Sometimes there are dinners that are too good to miss, and we can say with certainty that chef Takao Fujiyama’s pop-up event, which lasts until July 29 at Shikigiku in IFC Mall, in Hong Kong, is one of them.

The veteran master chef has worked at the two Michelin-starred Wakuden in Kyoto, Japan, for the past 18 years – bringing it fame for its coveted award for eight consecutive years since 2011.

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Yet if you think you can skip the pop-up event and go to the original restaurant next time you are in Japan then you are wrong, because Fujiyama is set to open his own exclusive, referral-only establishment in Ginza, in Tokyo, later this year.

So if you don’t have a Tokyoite contact who can get you into the exclusive restaurant scene, where you can’t just pick up the phone to make a booking, be warned – this may be your last chance.

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Fujiyama has tailored an exclusive summer menu for his pop-up, with ingredients from Japan and his presentation is elegant to the point of poetry.

The appetiser with simmered abalone, mantis shrimp, sea bream and pike eel is served with a vinegar jelly on top of a lily pad.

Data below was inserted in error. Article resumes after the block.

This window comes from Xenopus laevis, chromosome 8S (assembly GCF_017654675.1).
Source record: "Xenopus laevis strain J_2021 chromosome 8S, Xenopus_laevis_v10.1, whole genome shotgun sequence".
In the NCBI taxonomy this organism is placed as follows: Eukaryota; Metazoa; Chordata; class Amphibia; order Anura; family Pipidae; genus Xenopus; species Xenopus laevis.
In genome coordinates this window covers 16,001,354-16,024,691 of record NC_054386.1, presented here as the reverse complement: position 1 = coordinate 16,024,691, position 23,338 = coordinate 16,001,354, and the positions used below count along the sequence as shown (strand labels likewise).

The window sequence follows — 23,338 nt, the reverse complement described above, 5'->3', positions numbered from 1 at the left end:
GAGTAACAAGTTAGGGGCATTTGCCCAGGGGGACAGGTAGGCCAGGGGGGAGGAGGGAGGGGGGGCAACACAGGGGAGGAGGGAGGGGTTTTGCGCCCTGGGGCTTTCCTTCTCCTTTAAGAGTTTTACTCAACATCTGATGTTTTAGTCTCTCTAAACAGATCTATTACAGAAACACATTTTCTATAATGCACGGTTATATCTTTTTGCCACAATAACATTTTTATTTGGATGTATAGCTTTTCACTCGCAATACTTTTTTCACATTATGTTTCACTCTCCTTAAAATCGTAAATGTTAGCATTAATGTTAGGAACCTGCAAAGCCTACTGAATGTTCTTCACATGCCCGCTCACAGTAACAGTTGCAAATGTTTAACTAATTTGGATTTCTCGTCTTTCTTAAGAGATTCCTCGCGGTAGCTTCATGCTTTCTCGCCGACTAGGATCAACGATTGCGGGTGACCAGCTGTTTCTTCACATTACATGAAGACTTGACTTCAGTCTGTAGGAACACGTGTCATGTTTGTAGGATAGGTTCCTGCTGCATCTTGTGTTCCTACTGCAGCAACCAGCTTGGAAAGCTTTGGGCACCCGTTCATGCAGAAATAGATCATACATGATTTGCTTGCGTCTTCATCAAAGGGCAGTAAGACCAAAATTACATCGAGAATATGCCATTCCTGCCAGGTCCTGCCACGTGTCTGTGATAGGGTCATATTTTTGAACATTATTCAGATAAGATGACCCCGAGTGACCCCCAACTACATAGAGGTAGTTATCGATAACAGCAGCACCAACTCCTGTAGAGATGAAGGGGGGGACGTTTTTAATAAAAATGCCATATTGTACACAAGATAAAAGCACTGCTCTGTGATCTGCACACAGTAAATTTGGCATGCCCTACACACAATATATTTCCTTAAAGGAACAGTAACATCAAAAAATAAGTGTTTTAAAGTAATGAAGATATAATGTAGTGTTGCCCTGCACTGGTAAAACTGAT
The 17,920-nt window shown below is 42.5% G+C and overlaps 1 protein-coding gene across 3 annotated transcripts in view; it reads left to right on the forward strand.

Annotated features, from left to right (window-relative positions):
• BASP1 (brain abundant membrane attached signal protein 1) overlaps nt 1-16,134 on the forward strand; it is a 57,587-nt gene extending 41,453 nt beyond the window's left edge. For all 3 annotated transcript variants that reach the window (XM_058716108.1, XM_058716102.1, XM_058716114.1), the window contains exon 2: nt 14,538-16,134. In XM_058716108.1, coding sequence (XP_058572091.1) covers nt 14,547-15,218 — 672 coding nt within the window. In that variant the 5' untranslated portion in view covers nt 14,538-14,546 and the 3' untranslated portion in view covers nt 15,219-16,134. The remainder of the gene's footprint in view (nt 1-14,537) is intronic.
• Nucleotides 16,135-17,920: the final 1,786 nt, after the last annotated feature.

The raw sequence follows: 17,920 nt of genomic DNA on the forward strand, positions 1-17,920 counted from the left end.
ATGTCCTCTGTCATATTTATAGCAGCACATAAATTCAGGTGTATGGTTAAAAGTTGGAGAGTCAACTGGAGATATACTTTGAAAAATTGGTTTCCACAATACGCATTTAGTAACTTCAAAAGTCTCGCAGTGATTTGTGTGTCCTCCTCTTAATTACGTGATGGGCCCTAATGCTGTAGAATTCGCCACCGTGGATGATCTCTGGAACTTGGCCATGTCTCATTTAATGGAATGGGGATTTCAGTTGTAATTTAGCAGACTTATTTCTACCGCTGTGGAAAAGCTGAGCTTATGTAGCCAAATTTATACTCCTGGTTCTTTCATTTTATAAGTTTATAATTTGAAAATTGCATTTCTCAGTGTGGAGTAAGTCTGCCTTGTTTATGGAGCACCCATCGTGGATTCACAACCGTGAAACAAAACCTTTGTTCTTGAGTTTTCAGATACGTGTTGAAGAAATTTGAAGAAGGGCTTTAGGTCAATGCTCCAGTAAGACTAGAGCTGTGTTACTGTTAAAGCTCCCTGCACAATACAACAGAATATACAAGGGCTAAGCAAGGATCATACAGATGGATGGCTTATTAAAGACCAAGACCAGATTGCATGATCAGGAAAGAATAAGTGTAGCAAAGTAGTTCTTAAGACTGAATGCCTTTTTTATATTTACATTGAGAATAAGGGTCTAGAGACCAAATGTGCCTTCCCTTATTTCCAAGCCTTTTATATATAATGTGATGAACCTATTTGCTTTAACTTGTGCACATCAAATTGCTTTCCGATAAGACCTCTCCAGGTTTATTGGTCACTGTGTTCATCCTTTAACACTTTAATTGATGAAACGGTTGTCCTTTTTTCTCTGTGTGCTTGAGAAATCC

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Diners tip the condiment onto the abalone to start the meal, which – as the chef himself explained – conjures up the image of dew drops falling in the early morning.

The team of chefs from Wakuden also brought with them the amazing Kyoto Miyabi Wagyu beef.

The meat came second in last year’s “Wagyu Olympics” and is famous for the low melting point of its fatty tissue of less than 30 degrees Celsius (86 degrees Fahrenheit).

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Cooking the beef in any way will melt the fat and leave the flesh with its aroma, but without the grease. Fujiyama torch-seared a thin slice of beef and then placed a dollop of sea urchin lightly sprinkled with cashews on top.

The result is meat with a creamy yet abundant flavour, where the aroma is prolonged by the nutty garnish. It was an amazing experience.

The sashimi dish turns tradition on its head.

Usually, kaiseki (a traditional multi-course Japanese dinner) eateries let the main ingredient speak for itself and don’t alter the raw fish in any way. Not Fujiyama.

Combining the tuna with seasonal vegetables from Kyoto, such as radishes and bitter gourd, means the slight bitterness teases out the sweetness of the fish.

This again showcases how, simply by adding ingredients, the culinary master makes the dish lighter.

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There’s no denying that you will have a gastronomical experience at this pop-up event.

The only question is whether you want to have the lunch for HK$1,280 (US$163) per head or go all out for the HK$2,280 dinner.

Wakuden pop-up: Shikigiku, IFC Mall, Central, Hong Kong

Opening hours: 11.30am to 3pm and 6pm to 11pm daily until July 29

Lunch: HK$1,280 per head; dinner: HK$2,280 per head

Telephone: +852 2805 0600

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